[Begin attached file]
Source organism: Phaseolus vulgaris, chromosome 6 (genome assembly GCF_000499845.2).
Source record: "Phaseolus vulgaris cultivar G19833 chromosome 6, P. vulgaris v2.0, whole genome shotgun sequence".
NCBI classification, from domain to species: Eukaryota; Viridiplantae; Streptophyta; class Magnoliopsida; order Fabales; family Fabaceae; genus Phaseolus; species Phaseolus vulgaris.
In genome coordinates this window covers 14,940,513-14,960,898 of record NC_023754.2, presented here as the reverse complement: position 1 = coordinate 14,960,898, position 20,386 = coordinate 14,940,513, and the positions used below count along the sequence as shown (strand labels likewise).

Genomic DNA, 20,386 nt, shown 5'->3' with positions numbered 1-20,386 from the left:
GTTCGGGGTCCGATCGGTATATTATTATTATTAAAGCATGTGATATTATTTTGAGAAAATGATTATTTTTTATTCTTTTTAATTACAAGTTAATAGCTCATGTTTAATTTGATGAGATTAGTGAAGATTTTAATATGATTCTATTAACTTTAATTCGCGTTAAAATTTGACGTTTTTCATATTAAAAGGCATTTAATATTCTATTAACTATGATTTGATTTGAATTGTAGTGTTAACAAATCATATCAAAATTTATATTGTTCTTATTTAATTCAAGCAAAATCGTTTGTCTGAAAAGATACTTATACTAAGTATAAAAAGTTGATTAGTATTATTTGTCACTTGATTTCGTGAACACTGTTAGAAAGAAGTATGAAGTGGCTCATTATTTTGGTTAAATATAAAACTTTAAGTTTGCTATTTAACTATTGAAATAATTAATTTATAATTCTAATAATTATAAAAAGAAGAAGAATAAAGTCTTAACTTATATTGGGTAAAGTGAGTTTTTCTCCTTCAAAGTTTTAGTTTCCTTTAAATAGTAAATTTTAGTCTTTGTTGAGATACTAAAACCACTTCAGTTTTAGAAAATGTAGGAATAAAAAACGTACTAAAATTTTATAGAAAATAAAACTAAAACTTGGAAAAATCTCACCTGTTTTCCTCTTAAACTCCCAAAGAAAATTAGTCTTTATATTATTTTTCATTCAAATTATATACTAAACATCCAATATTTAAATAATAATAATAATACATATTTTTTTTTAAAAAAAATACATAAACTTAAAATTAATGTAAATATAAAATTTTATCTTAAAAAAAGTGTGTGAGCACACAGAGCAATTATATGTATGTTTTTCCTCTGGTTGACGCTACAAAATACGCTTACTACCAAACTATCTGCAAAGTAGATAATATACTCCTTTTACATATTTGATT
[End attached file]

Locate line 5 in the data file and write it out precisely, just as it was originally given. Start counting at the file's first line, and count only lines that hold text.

Genomic DNA, 20,386 nt, shown 5'->3' with positions numbered 1-20,386 from the left: